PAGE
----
YOKOHAMA, Japan – Once-upon-a-time Nissan was making much of a small pure-electric car named Leaf and since then has sold a quarter-million of them.
Earth was saved, sunshine was going to drive automobiles, but then the oil price fell through the floor and nobody cared any more because it’s a helluva lot easier to tank up and drive for 600km than it is to have to plug your car to a charger at a motel and drive on in the morning.
So – and perhaps I’m being unkind here – Nissan has capitulated and added a small combustion engine to the Leaf to enable it to recharge on the move. After all, it’s a fair drive from Paris to the Cote d’Azur.
The standard Lead, by the way, is available in South Africa – a small car priced at R475 000.
The new pairing is called e-POWER (the capitals are Nissan’s and will henceforth be lower case) and, the automaker says, it’s the first time that e-Power technology has become available. But that’s only a name game – many other automakers have done the same thing already with equally clever names..
Nissan, therefore, has seen the folly of its ways and joined the sensible mainstream.
The combination of petrol/diesel and battery power is phenomenal and some of the fastest cars in the world have adopted the technology. Nissan says it “marks a significant milestone in the electrification strategy under Nissan Intelligent Mobility”.
It’s been done already, Nissan, but let’s see what you now have to offer…
“Unlike the Leaf, e-Power adds a small gasoline engine to charge the high-output battery when necessary, eliminating the need for an external charger while offering the same high-output.”
The Leaf is still driven electrically, the automaker says, but the petrol engine is not hooked to the drive train – it merely charges the car’s battery pack. “The e-Power system,” Nissan adds, “allows you to enjoy all the benefits of an EV without having to worry about charging the battery.”
Like carrying a generator around in the boot and thus removing the (as Carman’s Corner has found) the fear of a dead battery-pack while (in Cape Town, anyway) stressing during rush-hour over not only whether you’ll get to the airport on time but whether you’ll get there at all.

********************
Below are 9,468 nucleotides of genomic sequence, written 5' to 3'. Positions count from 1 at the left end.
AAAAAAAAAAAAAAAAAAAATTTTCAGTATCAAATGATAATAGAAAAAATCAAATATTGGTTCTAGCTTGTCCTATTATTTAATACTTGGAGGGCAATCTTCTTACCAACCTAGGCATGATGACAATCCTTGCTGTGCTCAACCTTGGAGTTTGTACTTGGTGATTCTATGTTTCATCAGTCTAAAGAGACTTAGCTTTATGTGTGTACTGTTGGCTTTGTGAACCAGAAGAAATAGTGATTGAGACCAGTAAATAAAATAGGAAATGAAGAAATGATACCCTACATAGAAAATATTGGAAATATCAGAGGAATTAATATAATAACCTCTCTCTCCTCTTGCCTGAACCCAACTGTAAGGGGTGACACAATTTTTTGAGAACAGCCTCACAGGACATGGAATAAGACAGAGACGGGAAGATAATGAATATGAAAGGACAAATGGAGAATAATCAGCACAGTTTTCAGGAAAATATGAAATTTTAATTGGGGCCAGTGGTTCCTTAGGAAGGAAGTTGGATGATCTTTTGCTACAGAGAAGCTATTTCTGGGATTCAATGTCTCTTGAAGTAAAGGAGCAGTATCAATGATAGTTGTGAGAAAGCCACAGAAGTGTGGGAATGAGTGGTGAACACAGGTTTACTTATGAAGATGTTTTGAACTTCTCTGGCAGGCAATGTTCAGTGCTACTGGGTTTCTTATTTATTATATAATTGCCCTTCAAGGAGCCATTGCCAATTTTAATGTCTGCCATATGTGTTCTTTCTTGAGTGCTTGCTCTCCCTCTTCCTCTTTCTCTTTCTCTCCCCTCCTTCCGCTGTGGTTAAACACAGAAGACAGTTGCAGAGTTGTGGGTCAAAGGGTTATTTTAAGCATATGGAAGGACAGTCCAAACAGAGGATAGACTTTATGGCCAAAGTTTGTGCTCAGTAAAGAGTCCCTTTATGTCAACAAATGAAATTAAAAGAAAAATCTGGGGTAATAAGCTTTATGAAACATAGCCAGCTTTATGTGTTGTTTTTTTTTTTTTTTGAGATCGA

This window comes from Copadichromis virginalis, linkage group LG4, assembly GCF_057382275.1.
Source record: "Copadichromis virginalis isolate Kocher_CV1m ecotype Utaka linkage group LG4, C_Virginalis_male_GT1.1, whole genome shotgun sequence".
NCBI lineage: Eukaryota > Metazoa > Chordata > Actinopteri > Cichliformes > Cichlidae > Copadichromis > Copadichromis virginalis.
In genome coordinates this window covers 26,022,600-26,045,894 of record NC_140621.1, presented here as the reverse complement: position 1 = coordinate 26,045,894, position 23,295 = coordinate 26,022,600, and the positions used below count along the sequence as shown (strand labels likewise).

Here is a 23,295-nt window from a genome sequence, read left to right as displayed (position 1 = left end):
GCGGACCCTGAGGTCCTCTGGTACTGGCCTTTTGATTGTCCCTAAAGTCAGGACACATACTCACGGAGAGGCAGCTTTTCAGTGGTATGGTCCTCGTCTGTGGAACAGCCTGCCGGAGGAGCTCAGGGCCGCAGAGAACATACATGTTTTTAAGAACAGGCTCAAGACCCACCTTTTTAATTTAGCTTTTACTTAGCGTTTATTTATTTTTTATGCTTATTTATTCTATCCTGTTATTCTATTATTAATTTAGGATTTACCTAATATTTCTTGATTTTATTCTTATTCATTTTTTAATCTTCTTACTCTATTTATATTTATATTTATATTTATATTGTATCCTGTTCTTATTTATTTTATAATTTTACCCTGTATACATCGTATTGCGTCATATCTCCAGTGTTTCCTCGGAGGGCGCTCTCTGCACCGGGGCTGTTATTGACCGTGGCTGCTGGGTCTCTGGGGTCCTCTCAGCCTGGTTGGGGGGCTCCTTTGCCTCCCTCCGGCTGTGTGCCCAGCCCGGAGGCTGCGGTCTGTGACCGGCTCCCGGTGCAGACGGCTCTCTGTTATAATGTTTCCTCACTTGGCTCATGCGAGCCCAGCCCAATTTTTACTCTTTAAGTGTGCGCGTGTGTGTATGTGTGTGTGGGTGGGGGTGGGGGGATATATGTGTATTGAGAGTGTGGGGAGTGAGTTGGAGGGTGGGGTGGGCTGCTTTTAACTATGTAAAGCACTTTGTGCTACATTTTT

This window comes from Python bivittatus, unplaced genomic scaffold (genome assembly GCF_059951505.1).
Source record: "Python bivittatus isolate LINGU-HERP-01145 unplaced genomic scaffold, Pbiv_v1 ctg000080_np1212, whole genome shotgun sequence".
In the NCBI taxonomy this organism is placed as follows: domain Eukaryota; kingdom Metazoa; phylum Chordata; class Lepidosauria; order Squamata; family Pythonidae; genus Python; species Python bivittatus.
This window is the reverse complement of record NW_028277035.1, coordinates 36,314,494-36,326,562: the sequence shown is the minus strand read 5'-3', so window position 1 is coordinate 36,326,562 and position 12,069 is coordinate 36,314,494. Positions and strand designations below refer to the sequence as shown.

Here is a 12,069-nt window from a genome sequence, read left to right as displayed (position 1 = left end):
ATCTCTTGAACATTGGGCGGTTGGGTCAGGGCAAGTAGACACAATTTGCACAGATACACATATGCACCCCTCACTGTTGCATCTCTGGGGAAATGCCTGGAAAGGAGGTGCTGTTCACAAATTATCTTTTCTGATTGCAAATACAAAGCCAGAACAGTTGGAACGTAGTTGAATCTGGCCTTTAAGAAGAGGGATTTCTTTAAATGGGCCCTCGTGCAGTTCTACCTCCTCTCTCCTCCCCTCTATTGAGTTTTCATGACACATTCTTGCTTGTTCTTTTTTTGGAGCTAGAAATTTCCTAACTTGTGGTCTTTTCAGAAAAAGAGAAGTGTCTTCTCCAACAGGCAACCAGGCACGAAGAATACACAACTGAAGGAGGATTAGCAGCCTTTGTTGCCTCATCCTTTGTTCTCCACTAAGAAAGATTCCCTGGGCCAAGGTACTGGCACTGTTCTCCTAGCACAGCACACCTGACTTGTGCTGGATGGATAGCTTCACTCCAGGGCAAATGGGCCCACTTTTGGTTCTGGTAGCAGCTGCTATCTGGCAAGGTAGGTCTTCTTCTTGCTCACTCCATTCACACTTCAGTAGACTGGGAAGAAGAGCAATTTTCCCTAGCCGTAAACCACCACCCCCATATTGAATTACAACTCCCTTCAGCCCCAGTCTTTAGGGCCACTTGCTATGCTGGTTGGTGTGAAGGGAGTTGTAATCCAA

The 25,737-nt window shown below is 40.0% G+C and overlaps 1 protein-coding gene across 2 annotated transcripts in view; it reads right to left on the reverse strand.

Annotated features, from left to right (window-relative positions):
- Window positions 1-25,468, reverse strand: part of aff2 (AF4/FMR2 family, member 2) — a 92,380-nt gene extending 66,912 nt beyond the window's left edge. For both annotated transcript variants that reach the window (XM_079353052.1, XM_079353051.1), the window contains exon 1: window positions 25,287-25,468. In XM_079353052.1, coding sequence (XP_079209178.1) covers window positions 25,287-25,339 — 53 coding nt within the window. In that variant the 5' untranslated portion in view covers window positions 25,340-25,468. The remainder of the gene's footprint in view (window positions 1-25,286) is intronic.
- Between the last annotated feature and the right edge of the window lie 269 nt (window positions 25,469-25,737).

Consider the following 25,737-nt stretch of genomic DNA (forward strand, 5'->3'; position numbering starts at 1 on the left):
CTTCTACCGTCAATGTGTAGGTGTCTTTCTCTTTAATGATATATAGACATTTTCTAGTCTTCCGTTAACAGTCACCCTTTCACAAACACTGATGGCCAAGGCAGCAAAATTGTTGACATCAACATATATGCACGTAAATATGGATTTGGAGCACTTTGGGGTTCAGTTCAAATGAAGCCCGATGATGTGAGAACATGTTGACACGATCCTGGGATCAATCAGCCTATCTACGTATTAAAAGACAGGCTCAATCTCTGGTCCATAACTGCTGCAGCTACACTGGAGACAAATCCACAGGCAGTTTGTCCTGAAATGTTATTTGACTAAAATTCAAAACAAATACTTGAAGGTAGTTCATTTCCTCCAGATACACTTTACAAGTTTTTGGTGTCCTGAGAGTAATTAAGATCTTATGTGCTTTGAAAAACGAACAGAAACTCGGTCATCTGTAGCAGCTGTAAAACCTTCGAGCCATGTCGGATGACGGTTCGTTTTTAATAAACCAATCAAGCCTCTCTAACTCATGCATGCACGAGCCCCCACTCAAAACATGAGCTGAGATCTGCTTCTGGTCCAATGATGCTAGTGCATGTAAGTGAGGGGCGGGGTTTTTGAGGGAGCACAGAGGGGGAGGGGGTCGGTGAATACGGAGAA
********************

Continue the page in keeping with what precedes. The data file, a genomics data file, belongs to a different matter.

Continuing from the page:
BIGGER (ELECTRIC) MOTOR NEEDED
In a conventional hybrid system (are they yet ‘conventional’?) a low-output electric motor is mated to a petrol engine, the latter to drive the wheels when the battery is low (or at high speed). Repeat: the Leaf’s petrol engine only charges the battery.
“Such a system,” Renault says, “generally requires a bigger (electric) motor and battery because the (electric) motor is the only direct source to drive the wheels. This has made it hard for the automotive industry to mount the system in a compact car.
“Nissan, however, has cracked the code and learned how to minimise weight, develop more responsive (electric) motor control and optimise energy management.
“As a result, e-Power uses a smaller battery than the Leaf but delivers the same driving experience as a full EV.” Because you’re carrying you electricity generator around with you.
….AND THE BENEFITS ARE…
e-Power delivers great torque almost instantly, improving drive response and giving smooth acceleration. “Also,” Nissan adds, “the system operates very quietly, much like a full EV, and because e-Power relies on the (petrol) engine much less its fuel efficiency is comparable to that of leading conventional hybrids, especially when commuting.”
Nissan says it’s committed to developing battery-powered power trains that use various fuels to cater to various world markets. “e-Power is but one example of that quest,” it says, “and will strengthen Nissan’s range of electric power trains.”
The automaker is also researching SOFC (don’t panic, it stands for Solid Oxide Fuel Cell) vehicles and the company will continue to introduce products to promote the worldwide use of electric vehicles.
NB: Nissan says e-Power is classified as a series hybrid. The Note e-Power represents the first mass-production compact segment car to be equipped with a series hybrid system.